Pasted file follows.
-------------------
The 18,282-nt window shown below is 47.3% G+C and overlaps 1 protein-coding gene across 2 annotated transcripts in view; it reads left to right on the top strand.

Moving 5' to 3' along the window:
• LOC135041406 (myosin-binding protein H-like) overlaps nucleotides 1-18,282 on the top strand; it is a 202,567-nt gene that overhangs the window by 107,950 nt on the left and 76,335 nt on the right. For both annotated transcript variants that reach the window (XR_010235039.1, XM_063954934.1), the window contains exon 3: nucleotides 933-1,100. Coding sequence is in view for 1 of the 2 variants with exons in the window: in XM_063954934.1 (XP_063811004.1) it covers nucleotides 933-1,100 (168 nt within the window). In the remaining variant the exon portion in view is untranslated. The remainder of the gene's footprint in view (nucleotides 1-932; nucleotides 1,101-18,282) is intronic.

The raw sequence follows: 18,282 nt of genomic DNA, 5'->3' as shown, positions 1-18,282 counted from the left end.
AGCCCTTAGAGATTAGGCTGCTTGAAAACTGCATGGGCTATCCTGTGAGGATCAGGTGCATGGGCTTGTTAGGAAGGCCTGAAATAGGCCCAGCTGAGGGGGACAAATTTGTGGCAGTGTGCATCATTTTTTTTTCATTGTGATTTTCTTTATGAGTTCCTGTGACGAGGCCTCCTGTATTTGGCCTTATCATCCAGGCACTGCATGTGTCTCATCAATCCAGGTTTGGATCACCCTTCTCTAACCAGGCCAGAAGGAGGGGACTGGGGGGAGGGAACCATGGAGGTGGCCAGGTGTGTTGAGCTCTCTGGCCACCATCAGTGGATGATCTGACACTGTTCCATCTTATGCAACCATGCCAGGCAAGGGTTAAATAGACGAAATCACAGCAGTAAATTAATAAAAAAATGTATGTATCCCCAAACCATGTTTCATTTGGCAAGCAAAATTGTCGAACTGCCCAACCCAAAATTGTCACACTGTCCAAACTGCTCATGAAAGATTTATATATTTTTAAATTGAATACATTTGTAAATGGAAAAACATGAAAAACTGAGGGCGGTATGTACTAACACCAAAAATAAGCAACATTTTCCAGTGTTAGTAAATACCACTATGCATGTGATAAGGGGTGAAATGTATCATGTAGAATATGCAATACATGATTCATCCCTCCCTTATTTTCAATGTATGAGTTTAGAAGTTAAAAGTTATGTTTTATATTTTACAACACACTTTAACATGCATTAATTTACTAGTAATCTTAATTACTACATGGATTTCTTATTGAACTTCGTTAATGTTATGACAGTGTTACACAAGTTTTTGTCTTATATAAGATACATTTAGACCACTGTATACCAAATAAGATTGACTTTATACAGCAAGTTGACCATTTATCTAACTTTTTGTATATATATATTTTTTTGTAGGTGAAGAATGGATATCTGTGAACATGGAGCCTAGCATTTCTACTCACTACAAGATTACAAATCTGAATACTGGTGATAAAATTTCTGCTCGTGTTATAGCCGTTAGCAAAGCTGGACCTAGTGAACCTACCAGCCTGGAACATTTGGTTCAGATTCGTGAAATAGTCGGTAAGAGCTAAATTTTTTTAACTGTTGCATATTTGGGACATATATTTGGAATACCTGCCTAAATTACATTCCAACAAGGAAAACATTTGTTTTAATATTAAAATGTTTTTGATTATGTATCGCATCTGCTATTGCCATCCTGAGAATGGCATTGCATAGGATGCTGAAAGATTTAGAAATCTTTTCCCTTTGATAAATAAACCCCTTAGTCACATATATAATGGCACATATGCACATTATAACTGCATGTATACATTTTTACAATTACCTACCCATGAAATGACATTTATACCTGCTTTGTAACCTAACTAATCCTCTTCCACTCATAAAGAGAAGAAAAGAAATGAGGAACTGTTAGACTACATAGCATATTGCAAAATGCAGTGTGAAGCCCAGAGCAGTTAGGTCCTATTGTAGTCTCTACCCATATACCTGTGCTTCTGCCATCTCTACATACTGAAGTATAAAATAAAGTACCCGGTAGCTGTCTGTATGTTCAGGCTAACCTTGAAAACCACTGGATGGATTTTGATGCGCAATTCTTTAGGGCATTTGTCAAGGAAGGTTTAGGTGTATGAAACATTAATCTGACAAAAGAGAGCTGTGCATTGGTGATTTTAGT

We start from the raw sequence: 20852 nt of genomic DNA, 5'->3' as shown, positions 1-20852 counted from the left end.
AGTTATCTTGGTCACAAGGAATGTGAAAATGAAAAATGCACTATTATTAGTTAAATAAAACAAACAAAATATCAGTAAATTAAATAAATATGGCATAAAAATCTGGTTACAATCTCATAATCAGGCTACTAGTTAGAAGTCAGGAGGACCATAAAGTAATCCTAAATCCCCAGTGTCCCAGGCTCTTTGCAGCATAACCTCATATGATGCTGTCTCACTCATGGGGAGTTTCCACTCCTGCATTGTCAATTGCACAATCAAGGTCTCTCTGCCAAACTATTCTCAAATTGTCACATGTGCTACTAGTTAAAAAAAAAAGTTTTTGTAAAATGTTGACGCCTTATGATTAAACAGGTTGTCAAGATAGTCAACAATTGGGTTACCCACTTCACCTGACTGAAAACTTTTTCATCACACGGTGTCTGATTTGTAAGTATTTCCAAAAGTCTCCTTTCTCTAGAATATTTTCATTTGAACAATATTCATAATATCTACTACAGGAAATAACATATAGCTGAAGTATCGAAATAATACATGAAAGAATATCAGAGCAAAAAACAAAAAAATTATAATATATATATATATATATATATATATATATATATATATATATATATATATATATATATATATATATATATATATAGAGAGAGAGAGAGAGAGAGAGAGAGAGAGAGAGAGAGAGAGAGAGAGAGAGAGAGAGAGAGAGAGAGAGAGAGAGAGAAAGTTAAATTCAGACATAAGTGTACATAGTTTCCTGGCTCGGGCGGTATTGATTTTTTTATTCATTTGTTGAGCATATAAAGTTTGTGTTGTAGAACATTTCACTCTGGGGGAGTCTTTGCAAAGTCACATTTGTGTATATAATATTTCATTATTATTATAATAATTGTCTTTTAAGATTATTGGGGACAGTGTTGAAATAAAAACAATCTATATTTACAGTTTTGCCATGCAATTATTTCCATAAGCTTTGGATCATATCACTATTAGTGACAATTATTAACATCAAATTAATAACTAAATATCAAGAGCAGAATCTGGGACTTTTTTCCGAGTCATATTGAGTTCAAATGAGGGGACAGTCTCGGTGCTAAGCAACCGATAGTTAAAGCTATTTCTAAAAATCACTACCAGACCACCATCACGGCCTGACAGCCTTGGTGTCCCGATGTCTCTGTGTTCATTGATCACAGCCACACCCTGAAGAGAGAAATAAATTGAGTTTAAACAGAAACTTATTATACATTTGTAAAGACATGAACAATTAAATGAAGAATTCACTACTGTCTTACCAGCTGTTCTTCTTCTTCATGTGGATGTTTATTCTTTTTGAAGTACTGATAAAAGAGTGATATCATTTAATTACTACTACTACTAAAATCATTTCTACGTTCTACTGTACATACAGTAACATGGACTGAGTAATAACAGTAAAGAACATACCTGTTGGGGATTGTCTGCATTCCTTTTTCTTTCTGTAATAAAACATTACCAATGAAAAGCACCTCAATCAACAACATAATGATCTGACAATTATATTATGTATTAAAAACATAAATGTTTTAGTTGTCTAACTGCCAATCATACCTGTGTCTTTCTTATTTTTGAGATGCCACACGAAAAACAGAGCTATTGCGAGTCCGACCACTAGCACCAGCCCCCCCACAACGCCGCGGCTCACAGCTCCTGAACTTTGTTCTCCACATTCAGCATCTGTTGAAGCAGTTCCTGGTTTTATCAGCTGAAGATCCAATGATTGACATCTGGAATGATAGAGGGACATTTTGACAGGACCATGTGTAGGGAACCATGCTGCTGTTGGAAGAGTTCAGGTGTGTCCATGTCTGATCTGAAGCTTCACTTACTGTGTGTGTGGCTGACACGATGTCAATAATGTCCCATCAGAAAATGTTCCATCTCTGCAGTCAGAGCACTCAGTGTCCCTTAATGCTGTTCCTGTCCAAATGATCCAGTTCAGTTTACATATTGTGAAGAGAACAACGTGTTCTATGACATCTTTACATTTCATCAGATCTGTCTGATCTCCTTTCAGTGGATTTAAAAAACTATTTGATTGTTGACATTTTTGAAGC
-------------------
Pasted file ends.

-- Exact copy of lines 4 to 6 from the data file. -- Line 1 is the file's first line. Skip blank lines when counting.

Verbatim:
The raw sequence follows: 18,282 nt of genomic DNA, 5'->3' as shown, positions 1-18,282 counted from the left end.
AGCCCTTAGAGATTAGGCTGCTTGAAAACTGCATGGGCTATCCTGTGAGGATCAGGTGCATGGGCTTGTTAGGAAGGCCTGAAATAGGCCCAGCTGAGGGGGACAAATTTGTGGCAGTGTGCATCATTTTTTTTTCATTGTGATTTTCTTTATGAGTTCCTGTGACGAGGCCTCCTGTATTTGGCCTTATCATCCAGGCACTGCATGTGTCTCATCAATCCAGGTTTGGATCACCCTTCTCTAACCAGGCCAGAAGGAGGGGACTGGGGGGAGGGAACCATGGAGGTGGCCAGGTGTGTTGAGCTCTCTGGCCACCATCAGTGGATGATCTGACACTGTTCCATCTTATGCAACCATGCCAGGCAAGGGTTAAATAGACGAAATCACAGCAGTAAATTAATAAAAAAATGTATGTATCCCCAAACCATGTTTCATTTGGCAAGCAAAATTGTCGAACTGCCCAACCCAAAATTGTCACACTGTCCAAACTGCTCATGAAAGATTTATATATTTTTAAATTGAATACATTTGTAAATGGAAAAACATGAAAAACTGAGGGCGGTATGTACTAACACCAAAAATAAGCAACATTTTCCAGTGTTAGTAAATACCACTATGCATGTGATAAGGGGTGAAATGTATCATGTAGAATATGCAATACATGATTCATCCCTCCCTTATTTTCAATGTATGAGTTTAGAAGTTAAAAGTTATGTTTTATATTTTACAACACACTTTAACATGCATTAATTTACTAGTAATCTTAATTACTACATGGATTTCTTATTGAACTTCGTTAATGTTATGACAGTGTTACACAAGTTTTTGTCTTATATAAGATACATTTAGACCACTGTATACCAAATAAGATTGACTTTATACAGCAAGTTGACCATTTATCTAACTTTTTGTATATATATATTTTTTTGTAGGTGAAGAATGGATATCTGTGAACATGGAGCCTAGCATTTCTACTCACTACAAGATTACAAATCTGAATACTGGTGATAAAATTTCTGCTCGTGTTATAGCCGTTAGCAAAGCTGGACCTAGTGAACCTACCAGCCTGGAACATTTGGTTCAGATTCGTGAAATAGTCGGTAAGAGCTAAATTTTTTTAACTGTTGCATATTTGGGACATATATTTGGAATACCTGCCTAAATTACATTCCAACAAGGAAAACATTTGTTTTAATATTAAAATGTTTTTGATTATGTATCGCATCTGCTATTGCCATCCTGAGAATGGCATTGCATAGGATGCTGAAAGATTTAGAAATCTTTTCCCTTTGATAAATAAACCCCTTAGTCACATATATAATGGCACATATGCACATTATAACTGCATGTATACATTTTTACAATTACCTACCCATGAAATGACATTTATACCTGCTTTGTAACCTAACTAATCCTCTTCCACTCATAAAGAGAAGAAAAGAAATGAGGAACTGTTAGACTACATAGCATATTGCAAAATGCAGTGTGAAGCCCAGAGCAGTTAGGTCCTATTGTAGTCTCTACCCATATACCTGTGCTTCTGCCATCTCTACATACTGAAGTATAAAATAAAGTACCCGGTAGCTGTCTGTATGTTCAGGCTAACCTTGAAAACCACTGGATGGATTTTGATGCGCAATTCTTTAGGGCATTTGTCAAGGAAGGTTTAGGTGTATGAAACATTAATCTGACAAAAGAGAGCTGTGCATTGGTGATTTTAGT

We start from the raw sequence: 20852 nt of genomic DNA, 5'->3' as shown, positions 1-20852 counted from the left end.